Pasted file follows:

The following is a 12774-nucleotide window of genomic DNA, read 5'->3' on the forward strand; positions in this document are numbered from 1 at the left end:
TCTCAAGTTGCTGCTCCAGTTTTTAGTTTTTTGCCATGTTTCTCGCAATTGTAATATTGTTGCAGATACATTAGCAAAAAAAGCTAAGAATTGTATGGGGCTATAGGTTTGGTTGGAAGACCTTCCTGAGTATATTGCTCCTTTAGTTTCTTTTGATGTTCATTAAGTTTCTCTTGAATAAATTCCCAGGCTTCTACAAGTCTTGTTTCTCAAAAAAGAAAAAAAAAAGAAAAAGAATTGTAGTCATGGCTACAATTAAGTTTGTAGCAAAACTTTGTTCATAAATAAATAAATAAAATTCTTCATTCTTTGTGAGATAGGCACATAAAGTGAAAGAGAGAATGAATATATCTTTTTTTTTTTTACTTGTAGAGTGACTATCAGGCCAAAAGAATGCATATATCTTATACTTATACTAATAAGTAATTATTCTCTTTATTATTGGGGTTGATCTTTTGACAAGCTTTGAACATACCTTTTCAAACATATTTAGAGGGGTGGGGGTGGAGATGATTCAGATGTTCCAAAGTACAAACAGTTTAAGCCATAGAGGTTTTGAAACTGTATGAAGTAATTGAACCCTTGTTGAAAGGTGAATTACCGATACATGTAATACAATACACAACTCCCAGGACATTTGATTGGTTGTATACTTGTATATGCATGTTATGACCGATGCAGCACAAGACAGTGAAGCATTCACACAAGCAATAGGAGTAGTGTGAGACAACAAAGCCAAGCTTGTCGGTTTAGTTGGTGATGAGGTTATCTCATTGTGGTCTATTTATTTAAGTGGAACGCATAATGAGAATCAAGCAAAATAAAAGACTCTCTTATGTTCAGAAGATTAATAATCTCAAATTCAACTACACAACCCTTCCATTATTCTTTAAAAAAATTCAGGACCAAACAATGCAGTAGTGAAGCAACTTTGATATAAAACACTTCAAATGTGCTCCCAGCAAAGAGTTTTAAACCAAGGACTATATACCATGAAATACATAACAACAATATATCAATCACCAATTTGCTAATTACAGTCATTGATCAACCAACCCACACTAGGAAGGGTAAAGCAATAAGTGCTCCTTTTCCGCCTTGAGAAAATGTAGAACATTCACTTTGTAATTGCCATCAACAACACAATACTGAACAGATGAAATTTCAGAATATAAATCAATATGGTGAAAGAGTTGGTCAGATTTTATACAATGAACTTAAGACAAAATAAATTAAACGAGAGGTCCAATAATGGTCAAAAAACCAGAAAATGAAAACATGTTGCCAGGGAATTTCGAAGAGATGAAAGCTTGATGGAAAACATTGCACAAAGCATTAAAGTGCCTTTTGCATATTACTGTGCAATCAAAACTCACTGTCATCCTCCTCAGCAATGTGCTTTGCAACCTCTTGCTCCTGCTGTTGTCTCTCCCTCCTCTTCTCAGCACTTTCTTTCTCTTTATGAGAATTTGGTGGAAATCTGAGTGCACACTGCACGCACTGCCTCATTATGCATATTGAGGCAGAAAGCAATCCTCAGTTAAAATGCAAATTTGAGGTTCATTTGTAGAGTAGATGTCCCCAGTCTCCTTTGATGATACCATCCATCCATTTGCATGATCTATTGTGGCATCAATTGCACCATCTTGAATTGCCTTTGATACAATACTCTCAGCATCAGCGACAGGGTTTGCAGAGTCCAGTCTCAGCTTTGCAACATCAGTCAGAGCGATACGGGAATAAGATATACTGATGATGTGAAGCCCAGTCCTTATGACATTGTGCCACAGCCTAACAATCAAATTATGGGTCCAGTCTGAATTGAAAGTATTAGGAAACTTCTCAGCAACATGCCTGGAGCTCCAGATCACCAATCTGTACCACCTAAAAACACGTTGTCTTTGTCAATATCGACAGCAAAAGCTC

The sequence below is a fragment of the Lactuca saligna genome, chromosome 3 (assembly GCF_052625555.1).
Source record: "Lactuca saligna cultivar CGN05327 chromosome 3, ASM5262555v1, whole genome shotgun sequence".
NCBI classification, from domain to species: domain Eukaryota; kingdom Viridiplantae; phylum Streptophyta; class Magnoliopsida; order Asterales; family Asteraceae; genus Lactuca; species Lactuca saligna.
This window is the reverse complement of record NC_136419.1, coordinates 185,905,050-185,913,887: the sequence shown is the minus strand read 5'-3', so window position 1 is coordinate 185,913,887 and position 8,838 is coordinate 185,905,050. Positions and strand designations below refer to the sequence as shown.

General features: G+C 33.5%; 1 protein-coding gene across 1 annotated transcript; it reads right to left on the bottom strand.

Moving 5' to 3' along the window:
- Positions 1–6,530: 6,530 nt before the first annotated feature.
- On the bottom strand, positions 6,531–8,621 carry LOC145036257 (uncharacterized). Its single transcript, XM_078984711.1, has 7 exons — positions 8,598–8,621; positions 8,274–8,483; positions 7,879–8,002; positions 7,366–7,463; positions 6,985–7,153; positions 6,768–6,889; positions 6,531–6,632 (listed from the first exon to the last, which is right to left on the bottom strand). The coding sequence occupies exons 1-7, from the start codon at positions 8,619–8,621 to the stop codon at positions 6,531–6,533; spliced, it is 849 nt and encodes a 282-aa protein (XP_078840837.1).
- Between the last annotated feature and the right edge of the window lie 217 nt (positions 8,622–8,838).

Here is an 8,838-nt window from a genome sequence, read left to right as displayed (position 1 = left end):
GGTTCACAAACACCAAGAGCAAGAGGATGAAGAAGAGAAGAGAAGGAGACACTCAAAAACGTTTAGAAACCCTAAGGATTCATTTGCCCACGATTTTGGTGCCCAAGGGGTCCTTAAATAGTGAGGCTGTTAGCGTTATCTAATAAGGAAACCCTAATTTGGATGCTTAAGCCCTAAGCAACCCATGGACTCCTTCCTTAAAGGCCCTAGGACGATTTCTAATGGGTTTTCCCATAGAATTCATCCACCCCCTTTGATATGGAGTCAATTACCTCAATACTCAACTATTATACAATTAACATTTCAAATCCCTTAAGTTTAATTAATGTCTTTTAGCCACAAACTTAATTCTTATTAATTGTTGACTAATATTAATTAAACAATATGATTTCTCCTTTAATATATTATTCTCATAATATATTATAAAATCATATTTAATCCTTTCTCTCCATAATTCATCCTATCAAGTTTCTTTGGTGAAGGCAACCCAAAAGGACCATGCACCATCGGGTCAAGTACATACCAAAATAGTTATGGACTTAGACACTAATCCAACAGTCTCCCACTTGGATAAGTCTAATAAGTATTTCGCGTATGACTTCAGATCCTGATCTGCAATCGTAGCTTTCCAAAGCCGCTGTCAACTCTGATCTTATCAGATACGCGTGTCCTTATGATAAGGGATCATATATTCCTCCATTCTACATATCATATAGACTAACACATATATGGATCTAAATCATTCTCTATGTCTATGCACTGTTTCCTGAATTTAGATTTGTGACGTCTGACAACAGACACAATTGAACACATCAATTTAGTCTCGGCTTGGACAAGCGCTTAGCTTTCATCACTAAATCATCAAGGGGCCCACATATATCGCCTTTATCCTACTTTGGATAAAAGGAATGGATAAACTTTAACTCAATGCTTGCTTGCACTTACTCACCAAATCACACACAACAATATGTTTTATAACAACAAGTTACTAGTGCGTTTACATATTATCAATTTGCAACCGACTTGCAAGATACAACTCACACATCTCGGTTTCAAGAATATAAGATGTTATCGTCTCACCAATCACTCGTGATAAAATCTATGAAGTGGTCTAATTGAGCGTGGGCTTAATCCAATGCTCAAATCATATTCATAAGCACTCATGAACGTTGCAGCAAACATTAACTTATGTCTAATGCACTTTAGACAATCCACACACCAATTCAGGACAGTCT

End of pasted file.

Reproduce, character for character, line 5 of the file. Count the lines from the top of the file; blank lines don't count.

NCBI classification, from domain to species: domain Eukaryota; kingdom Viridiplantae; phylum Streptophyta; class Magnoliopsida; order Asterales; family Asteraceae; genus Lactuca; species Lactuca saligna.